Created a URL and IP address parser for the new project I’m working on and in turn gave myself a crash course in regular expressions! Yay! My head hurts…
The Art of Predictability
There is an Android game called Hoplite by Magma Fortress that has grabbed my attention lately. It has plenty going for it, in that it’s a quick-play mobile game with a solid turn-based strategy design. It’s a bit like a board game, feels like chess at times, and has some great progression.
But aside from giving this game generic praise, I want to discuss something Hoplite leverages that should not be dismissed. Predictability. The AI doesn’t move at random, instead it’s very specific and deliberate. Every move is based on how to best position themselves to make your life harder. Melee monsters go for the kill. Ranged monsters try to line up while staying out of reach. Alone, no single monster is much of a challenge; It’s when they combine to limit your options that the game gets you sweating. One monster throwing bombs is hardly a threat, until there’s an archer covering your escape route.
My point is this. You don’t have to be unpredictable and random to add challenge. Challenge comes from complexity and limiting viable options. It allows for strategy to be the emergent element, instead of a scripted one, which is where it belongs. Sure it might mean that puzzles have solutions, and some players will reach the echelon where the challenge becomes trivial. That’s okay! People want to be rewarded for completing tasks. From there, you can always consider adding another layer of complexity. The fact that Donkey Kong and Pac Man could be ‘solved’ back in the day didn’t limit their appeal, it created cult followings of people yearning to see a kill screen. It’s not a bad thing.
(Courtesy of Paul Dean/Bill Carlton)
P.S. I love that in his latest update blog he explains the design choices he made and why. It’s a very lucid approach to game balancing, and I honestly believe all the changes he made in this recent update were for the better. I also appreciate that he was forced to abandon some gameplay elements that seemed unified in concept (everything using energy), that didn’t play well in practice. It makes for a more interesting game. I enjoy that the only penalty for throwing a spear is that you have to go pick it up again. Very well done.
This is a great thought! Predictability is definitely why games like Chess have been around so long. There’s something to learn and improve on. It’s wonderful! Come to think of it, the 3-hit boss format of Super Mario games and others also fit this idea.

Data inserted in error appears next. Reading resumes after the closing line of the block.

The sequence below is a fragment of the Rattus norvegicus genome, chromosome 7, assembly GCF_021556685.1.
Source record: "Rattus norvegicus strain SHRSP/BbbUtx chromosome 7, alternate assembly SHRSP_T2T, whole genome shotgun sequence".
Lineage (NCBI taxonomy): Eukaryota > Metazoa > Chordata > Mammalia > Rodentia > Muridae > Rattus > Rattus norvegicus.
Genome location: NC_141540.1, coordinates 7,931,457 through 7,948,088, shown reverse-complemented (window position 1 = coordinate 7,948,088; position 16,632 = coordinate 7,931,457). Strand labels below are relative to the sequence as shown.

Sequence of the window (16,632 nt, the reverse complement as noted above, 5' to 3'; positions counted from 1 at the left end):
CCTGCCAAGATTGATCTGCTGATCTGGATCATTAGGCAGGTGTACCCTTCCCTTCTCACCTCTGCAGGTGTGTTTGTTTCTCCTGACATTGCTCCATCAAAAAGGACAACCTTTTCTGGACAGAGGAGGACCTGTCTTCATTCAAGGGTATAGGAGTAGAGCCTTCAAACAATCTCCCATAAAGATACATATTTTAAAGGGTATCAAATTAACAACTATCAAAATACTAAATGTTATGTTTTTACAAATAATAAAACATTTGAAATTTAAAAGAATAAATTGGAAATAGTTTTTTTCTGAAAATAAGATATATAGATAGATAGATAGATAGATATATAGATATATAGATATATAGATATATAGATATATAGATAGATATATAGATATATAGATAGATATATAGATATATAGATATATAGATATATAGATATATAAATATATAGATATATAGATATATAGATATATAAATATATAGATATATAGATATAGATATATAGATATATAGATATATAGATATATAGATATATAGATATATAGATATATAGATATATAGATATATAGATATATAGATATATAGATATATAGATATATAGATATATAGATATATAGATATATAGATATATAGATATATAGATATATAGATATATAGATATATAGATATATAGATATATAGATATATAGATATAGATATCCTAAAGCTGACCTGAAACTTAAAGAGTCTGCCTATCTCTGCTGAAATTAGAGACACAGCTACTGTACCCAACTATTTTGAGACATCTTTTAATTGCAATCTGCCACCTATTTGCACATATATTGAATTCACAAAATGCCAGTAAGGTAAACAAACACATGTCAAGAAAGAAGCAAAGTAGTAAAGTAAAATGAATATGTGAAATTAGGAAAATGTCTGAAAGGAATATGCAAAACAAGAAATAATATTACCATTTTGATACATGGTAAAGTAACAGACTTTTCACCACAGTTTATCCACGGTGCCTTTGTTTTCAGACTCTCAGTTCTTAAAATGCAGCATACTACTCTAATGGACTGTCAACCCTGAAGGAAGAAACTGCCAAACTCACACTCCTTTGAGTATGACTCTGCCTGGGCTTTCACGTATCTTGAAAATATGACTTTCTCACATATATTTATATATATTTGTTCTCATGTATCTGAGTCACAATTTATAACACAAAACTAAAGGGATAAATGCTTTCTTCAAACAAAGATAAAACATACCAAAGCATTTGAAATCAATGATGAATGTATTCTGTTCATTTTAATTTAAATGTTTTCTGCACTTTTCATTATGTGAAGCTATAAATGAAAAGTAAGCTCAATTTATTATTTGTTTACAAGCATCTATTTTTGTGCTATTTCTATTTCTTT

Great advice to game devs. I always immediately turned to randomness because it was frankly easier, but programmed and predictable strategies can definitely be much more fun and rewarding for the player. I’ve definitely got to keep this in mind as I make my games…
I’ve suddenly forgotten how (following) camera controls in 3rd-person 3-D adventure games work? Can someone remind me? I don’t currently have access to any applicable games.
Does the camera always snap behind the character when they’re moving and allow free orbit standing still? Or… What’s the general protocol for following cameras?
EDIT: Wait, wait, wait, I remember now! The camera simply influences the movement direction. If I turn the camera and move forward, the character should move the way the camera is pointing. Yay for memory!
Supposedly the only way to “get better” at things is to “do it a lot”. I guess the process is called “practice” or something.
Ugh. #gamedev via http://ift.tt/1720fvp
My sarcastic frustration here is directed at making game art. It takes too long! Why can’t it just be fast and painless and easy!?
Looking for a video game developer to talk about exploration…
It’s worth a shot giving a Tumblr shout out, right?
I organize a video game podcast, and we’re looking to discuss exploration soon. If you are a game developer, and you are interested in discussing how your game approaches exploration, please respond to this post or send me an ask. I can work around your schedule.
The only restriction is that we can only talk about a full game that you’ve released. It can be Flash, Game Maker, or whatever, but it must be complete and available to the public.
Signal boost. I always love talking about exploration, but alas, I fail in the “game developer” qualification. But if any of you other folks want in, please respond.
Shoot, I wish I could help with this. I do fit the “game developer” qualification, and I have one game that focuses on exploration, but it’s nowhere near developed enough to talk about. One of my ideas that I’m dying to start working on but can’t because of my skill level will be all about exploration, but of course, it’s still in the idea and world-building stages of “development”.
Hope you find someone!
Perhaps I should specify: I can now make version updates of all of my Unity Scripts, and even though I don’t have any idea how to use Git, there’s lots of documentation for it to help me figure out what I need to do! Yay!
I would use GitHub, but it’s only free if you’re doing open source, which is not the case with my game projects…